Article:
By Carlie Connolly
Drew Barnes, Wild Rose MLA for Cypress-Medicine Hat, addressed a large crowd at the Redcliff Library on Jan. 28. to talk about the current state of Alberta politics. Barnes covered a wide range of topics from government spending and accountability to healthcare, to the Sage Grouse issue affecting local farmers.
Economic realities and government spending provided the main theme for his comments. Flatly stating his opposition to a provincial sales tax and the creation of any new taxes, Barnes pointed out that while the low ‘flat tax’ income tax rate represents the lowest tax rate in the country, despite that, Albertans pay almost the most tax when all other forms of taxation are factored in.
“What is important to know is Albertans, even though we have the 10% flat tax which is the lowest tax rate in Canada, we pay the second most per capita taxes in all of Canada” said Barnes.
Pointing to all other parties in Alberta, Barnes indicated that Wild Rose was the only one opposed to all forms of tax increases.
Barnes said that the New Democrats and Liberals consistently stand up and want to raise royalties on oil companies, raise income taxes and talk about a sales tax as well. He pointed out that Jim Prentice has been talking about every kind of tax: sales, sugar, fuel and raising 10 percent flat to progressive tax.”
Short on specifics of how Wild Rose might meet the current economic challenges in Alberta, Barnes was more clear on his views of how the Province got to this financial bind citing Mark Milke and the Fraser Institute report from 2013 ‘How Spending beyond Inflation + Population Growth Created Alberta’s Red Ink’.
Consecutive years of over spending, deficits and Healthcare spending were among the points and then of course, the new ‘Sunshine list’ showing government political staffers earning more than 100,000 against a government that wants to cut wages for needed frontline workers. Wild Rose wants to see layers of management and bureaucrats reduced as a way to maintain the salaries and incentives for front-line workers.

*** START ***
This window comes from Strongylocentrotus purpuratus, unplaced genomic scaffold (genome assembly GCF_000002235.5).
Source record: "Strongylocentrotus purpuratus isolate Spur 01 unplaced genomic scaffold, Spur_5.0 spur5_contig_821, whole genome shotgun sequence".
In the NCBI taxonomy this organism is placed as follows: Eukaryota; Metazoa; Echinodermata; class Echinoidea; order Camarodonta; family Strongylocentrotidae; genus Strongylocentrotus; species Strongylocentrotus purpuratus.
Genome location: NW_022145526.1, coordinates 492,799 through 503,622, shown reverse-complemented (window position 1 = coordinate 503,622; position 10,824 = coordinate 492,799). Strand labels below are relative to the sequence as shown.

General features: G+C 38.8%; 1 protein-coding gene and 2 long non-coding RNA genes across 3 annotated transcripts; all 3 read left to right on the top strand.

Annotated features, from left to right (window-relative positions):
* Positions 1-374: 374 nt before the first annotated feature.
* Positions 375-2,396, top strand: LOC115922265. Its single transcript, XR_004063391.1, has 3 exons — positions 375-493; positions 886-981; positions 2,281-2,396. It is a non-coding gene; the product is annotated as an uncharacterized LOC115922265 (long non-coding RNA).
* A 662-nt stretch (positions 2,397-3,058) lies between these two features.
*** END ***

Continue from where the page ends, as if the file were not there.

Barnes also cites a report from the Macdonald-Laurier Institute from 2012 entitled ‘Provincial Solvency and Federal Obligations’ that states, “Alberta, despite its current net asset position, has the highest longer-term default probability.”
Seven years of unbalanced budgets and a continual robbing of the Heritage Trust and Sustainability Fund together with increasing debt obligations cause Barnes to reflect on how worrisome things are now with the falling price of oil.
While Barnes did not make any firm announcement on the leadership of Wild Rose, he indicated that he is looking at it seriously and will continue talking with people before any decision prior to the May 6th cut-off date for the leadership race on June 6th. Following the defection of the recent nine who crossed the floor, including the leader, Barnes was optimistic about the 23,000 remaining party members as being totally rejuvenated with financial support for Wild Rose being the highest in their history.
“We’re fairly prepared we have some pretty good money, we have a new president,” he commented on the next provincial election.
With recent polls showing Wild Rose ahead in rural Alberta and only behind a few points in cities like Red Deer, Grand Prairie, Lethbridge and Medicine Hat, Barnes sees encouraging signs.
Democratic reform, land rights, encouraging youth involvement in the political process and the sage grouse issue were all touched on as well as his support to keep the Medicine Hat Diagnostic Laboratory but the key message remained the economy, government spending and lack of accountability.